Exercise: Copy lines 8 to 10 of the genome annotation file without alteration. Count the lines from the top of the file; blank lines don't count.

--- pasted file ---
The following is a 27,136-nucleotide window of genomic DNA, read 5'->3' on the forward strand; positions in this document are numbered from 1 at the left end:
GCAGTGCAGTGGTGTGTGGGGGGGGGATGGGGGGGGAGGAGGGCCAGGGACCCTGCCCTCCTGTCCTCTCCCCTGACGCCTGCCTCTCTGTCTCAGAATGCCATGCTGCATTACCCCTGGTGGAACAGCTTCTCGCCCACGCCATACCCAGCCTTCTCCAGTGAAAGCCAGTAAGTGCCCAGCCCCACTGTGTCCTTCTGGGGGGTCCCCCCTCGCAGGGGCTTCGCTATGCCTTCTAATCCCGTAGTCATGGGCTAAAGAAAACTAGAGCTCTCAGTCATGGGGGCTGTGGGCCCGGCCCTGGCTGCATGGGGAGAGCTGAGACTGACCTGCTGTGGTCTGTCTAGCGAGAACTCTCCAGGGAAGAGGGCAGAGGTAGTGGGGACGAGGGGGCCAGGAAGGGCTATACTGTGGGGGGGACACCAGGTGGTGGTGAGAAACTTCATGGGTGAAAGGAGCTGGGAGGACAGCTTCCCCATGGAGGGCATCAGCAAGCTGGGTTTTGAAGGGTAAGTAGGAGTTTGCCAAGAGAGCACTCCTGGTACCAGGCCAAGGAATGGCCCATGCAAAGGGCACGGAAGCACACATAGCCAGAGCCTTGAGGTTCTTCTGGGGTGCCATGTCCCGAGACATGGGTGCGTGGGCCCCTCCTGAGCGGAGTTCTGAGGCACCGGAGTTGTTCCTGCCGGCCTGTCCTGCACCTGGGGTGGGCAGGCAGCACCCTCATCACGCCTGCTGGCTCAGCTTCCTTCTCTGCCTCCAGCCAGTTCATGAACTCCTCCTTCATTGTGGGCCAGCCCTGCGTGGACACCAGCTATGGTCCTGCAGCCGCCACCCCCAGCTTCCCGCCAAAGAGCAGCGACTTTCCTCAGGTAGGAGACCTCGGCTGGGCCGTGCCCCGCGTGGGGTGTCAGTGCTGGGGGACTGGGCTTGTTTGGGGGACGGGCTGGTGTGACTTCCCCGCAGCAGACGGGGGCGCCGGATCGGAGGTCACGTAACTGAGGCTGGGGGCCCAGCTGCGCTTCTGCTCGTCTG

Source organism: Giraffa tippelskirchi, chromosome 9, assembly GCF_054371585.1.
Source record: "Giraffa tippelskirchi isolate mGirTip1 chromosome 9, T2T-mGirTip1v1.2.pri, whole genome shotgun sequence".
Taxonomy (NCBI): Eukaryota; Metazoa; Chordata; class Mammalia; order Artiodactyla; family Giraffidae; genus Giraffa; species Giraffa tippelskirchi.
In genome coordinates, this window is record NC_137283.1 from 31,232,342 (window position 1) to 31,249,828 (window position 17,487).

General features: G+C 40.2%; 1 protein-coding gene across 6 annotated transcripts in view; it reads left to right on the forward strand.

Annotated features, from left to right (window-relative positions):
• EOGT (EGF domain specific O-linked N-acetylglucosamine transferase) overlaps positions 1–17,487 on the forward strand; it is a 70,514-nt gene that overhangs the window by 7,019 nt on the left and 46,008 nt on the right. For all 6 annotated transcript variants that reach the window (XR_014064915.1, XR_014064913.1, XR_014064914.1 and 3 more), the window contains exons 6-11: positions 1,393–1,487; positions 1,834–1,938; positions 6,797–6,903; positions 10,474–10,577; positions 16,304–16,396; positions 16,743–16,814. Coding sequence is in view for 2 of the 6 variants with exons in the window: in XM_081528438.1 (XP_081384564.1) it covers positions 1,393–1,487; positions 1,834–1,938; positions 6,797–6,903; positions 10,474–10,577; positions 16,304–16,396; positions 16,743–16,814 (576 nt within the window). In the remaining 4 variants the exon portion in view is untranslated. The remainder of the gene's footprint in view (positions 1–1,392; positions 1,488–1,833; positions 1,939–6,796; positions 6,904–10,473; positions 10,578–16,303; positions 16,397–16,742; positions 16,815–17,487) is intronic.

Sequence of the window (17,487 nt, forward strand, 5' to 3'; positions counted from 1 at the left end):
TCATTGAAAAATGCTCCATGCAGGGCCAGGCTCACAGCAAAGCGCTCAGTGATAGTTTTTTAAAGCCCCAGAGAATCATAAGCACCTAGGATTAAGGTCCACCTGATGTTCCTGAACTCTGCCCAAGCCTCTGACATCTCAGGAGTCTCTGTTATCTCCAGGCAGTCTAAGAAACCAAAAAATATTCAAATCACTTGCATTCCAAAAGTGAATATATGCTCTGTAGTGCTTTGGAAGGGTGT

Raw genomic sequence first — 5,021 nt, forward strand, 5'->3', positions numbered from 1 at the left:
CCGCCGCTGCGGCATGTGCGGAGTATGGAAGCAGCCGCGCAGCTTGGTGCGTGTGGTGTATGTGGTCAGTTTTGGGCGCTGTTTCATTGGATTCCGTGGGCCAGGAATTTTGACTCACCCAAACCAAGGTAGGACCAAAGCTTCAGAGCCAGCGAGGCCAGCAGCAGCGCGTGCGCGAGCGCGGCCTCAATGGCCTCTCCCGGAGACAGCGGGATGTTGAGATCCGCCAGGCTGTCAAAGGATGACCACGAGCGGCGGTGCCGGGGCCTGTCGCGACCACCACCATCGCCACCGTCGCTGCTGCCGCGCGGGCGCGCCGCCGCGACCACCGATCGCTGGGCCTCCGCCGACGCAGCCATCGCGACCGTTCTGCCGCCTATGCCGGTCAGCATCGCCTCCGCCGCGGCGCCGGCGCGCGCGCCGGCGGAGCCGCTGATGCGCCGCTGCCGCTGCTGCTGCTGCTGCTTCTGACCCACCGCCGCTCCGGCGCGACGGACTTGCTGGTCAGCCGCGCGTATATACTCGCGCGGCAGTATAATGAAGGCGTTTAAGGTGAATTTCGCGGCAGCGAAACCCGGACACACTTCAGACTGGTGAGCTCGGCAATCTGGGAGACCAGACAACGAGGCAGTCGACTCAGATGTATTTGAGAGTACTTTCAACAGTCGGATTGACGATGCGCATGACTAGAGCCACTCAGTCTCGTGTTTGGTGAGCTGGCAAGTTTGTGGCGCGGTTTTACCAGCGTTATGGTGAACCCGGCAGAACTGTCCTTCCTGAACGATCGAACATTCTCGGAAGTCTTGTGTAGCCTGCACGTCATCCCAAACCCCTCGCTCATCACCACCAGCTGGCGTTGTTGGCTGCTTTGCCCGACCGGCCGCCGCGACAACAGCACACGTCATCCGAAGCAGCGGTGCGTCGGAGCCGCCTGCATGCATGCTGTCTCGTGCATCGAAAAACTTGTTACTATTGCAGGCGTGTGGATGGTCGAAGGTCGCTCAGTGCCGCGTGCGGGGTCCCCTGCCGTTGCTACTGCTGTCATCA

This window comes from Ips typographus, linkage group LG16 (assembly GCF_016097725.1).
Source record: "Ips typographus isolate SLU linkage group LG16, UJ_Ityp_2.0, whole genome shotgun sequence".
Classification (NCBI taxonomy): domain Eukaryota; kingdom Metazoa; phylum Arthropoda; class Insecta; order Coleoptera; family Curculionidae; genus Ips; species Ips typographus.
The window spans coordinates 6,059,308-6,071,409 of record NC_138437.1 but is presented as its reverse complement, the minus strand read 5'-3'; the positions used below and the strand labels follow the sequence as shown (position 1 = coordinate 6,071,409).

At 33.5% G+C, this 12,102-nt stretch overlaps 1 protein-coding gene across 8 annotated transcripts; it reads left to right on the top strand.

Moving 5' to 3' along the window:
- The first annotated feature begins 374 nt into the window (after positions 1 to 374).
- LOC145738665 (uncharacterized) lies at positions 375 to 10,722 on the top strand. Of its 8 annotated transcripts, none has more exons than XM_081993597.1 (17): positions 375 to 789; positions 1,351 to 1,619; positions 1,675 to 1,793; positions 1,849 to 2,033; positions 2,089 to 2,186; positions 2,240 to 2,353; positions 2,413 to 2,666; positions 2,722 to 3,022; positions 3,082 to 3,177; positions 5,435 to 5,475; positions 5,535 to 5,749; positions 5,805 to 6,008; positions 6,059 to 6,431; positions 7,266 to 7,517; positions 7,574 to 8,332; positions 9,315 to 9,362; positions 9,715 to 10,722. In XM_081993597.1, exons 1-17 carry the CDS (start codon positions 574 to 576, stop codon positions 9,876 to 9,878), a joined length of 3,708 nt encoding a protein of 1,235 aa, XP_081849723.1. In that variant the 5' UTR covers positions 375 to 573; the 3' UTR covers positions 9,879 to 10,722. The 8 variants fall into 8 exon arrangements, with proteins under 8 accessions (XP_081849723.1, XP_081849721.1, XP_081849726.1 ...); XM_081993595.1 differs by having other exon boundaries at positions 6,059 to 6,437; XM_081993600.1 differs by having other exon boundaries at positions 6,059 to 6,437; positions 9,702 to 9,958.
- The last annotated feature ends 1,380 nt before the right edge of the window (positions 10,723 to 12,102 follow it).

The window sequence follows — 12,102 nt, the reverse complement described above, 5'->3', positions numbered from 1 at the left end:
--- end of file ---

Annotated features, from left to right (window-relative positions):
• EOGT (EGF domain specific O-linked N-acetylglucosamine transferase) overlaps positions 1–17,487 on the forward strand; it is a 70,514-nt gene that overhangs the window by 7,019 nt on the left and 46,008 nt on the right. For all 6 annotated transcript variants that reach the window (XR_014064915.1, XR_014064913.1, XR_014064914.1 and 3 more), the window contains exons 6-11: positions 1,393–1,487; positions 1,834–1,938; positions 6,797–6,903; positions 10,474–10,577; positions 16,304–16,396; positions 16,743–16,814. Coding sequence is in view for 2 of the 6 variants with exons in the window: in XM_081528438.1 (XP_081384564.1) it covers positions 1,393–1,487; positions 1,834–1,938; positions 6,797–6,903; positions 10,474–10,577; positions 16,304–16,396; positions 16,743–16,814 (576 nt within the window). In the remaining 4 variants the exon portion in view is untranslated. The remainder of the gene's footprint in view (positions 1–1,392; positions 1,488–1,833; positions 1,939–6,796; positions 6,904–10,473; positions 10,578–16,303; positions 16,397–16,742; positions 16,815–17,487) is intronic.

Sequence of the window (17,487 nt, forward strand, 5' to 3'; positions counted from 1 at the left end):